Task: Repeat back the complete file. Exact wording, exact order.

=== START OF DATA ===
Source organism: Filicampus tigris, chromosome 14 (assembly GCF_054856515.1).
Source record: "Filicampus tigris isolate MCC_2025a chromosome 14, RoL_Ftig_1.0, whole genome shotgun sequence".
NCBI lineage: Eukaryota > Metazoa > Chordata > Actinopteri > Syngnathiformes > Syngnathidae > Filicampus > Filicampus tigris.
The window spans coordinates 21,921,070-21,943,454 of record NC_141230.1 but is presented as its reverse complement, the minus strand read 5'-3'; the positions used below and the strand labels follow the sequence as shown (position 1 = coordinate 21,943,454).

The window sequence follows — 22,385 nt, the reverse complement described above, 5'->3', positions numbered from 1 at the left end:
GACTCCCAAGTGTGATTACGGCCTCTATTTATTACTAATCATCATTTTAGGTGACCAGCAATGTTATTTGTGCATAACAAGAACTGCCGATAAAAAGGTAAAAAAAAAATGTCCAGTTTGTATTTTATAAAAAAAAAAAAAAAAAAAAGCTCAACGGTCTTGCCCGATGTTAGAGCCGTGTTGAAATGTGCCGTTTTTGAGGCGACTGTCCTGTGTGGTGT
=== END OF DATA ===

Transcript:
Source organism: Filicampus tigris, chromosome 14 (assembly GCF_054856515.1).
Source record: "Filicampus tigris isolate MCC_2025a chromosome 14, RoL_Ftig_1.0, whole genome shotgun sequence".
NCBI lineage: Eukaryota > Metazoa > Chordata > Actinopteri > Syngnathiformes > Syngnathidae > Filicampus > Filicampus tigris.
The window spans coordinates 21,921,070-21,943,454 of record NC_141230.1 but is presented as its reverse complement, the minus strand read 5'-3'; the positions used below and the strand labels follow the sequence as shown (position 1 = coordinate 21,943,454).

The window sequence follows — 22,385 nt, the reverse complement described above, 5'->3', positions numbered from 1 at the left end:
GACTCCCAAGTGTGATTACGGCCTCTATTTATTACTAATCATCATTTTAGGTGACCAGCAATGTTATTTGTGCATAACAAGAACTGCCGATAAAAAGGTAAAAAAAAAATGTCCAGTTTGTATTTTATAAAAAAAAAAAAAAAAAAAAGCTCAACGGTCTTGCCCGATGTTAGAGCCGTGTTGAAATGTGCCGTTTTTGAGGCGACTGTCCTGTGTGGTGT